Dr. Josephine Wolff is an assistant professor of cybersecurity policy at The Fletcher School. Prior to joining Fletcher in 2019, she was an assistant professor of public policy at the Rochester Institute of Technology, a fellow at Harvard’s Berkman Klein Center for Internet & Society, and a fellow in New America's Cybersecurity Initiative. Dr. Wolff’s research interests include international Internet governance, cyber-insurance, and security responsibilities and liability of online intermediaries. She received her Ph.D. in Engineering Systems and M.S. in Technology & Policy from MIT, and an A.B. in mathematics from Princeton University. Her book You’ll See This Message When It Is Too Late: The Legal and Economic Aftermath of Cybersecurity Breaches was published in 2018 by MIT Press.

 

Fletcher Security Review (FSR): Colonel Collins, thanks for coming in for your interview with the Fletcher Security Review. You gave an ISSP luncheon lecture at The Fletcher School on Russian hybrid war, Ukraine, and U.S. policy. I’d like to start with hybrid warfare. For the sake of definition, what is hybrid warfare?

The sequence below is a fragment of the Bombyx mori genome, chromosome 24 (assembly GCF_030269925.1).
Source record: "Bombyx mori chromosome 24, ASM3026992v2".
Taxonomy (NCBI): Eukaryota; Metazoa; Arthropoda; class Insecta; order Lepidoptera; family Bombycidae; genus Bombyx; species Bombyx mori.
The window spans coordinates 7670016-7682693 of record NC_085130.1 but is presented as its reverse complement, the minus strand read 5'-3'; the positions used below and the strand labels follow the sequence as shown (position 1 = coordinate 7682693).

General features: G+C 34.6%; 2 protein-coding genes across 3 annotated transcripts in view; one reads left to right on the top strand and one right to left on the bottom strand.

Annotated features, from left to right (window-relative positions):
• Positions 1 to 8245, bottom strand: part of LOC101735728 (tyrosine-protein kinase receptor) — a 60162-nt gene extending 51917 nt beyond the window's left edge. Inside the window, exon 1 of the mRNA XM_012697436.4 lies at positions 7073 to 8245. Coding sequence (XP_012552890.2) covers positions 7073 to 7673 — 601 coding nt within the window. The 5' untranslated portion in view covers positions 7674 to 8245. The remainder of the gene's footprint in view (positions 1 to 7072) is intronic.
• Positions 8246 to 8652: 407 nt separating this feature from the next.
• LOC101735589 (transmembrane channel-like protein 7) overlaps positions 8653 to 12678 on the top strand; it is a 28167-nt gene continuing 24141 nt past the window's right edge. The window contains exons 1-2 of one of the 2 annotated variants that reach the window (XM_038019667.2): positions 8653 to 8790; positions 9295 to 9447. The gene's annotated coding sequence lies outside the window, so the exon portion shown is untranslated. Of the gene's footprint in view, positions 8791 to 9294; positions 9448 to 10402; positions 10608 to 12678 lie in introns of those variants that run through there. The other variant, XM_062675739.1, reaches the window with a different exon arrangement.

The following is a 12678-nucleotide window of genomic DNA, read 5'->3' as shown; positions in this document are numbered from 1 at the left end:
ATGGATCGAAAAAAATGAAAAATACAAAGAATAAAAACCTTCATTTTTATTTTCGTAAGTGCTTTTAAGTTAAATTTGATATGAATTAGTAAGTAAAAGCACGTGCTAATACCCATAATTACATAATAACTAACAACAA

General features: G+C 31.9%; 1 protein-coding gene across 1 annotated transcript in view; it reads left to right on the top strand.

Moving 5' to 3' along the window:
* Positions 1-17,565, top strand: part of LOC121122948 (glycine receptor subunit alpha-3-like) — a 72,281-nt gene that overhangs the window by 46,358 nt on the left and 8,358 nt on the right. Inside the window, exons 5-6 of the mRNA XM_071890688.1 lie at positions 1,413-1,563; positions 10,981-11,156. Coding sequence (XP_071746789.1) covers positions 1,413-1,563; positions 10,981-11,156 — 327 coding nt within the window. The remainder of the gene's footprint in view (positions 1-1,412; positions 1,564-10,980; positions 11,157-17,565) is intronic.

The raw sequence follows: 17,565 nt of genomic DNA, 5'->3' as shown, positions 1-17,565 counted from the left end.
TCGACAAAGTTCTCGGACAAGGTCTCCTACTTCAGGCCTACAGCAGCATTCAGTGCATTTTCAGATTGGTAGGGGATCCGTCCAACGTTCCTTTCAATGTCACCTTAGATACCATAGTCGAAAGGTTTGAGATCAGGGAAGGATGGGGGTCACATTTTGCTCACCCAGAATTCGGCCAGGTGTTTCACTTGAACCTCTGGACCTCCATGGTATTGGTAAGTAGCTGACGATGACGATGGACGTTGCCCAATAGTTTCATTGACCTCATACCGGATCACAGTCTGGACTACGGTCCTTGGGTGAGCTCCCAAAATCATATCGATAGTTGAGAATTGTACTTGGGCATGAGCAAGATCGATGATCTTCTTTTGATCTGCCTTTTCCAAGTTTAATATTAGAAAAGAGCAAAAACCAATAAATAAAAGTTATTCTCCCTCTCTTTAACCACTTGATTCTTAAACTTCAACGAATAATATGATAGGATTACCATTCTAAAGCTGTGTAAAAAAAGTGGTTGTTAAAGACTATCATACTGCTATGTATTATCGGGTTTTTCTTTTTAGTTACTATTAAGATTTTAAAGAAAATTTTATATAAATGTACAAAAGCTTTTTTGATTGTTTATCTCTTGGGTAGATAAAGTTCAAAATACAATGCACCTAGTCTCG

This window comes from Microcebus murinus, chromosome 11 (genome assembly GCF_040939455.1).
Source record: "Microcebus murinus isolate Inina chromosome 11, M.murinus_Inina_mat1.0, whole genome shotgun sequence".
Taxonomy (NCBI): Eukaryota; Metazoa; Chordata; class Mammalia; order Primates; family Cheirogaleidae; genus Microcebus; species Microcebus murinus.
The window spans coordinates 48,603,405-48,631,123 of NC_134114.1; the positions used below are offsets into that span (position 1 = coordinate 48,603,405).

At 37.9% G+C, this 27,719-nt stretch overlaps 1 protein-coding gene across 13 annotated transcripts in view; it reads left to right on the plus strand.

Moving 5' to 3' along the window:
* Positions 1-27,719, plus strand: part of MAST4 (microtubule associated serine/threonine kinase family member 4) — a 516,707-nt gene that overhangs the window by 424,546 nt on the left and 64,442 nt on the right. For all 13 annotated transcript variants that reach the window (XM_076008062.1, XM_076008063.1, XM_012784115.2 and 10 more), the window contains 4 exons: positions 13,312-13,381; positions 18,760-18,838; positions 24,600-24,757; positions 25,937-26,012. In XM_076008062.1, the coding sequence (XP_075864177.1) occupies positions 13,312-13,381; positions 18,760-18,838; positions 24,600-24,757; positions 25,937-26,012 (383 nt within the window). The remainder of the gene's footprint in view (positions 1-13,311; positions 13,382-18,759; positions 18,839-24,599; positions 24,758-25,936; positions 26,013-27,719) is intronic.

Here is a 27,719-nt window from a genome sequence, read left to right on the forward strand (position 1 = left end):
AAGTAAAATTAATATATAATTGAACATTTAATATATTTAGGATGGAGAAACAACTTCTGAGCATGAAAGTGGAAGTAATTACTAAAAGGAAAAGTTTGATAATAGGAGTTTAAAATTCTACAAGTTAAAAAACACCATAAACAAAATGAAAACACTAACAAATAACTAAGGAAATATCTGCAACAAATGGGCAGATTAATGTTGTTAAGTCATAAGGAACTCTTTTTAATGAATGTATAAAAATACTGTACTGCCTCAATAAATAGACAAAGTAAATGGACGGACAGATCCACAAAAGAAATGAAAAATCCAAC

Col. Liam Collins (LC): Hybrid warfare is kind of a mix of conventional and unconventional tactics using modern technologies, information operations, electronic warfare, and kind of transitioning from one to the other in a highly flexible, fluid format and method...

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Col. Liam Collins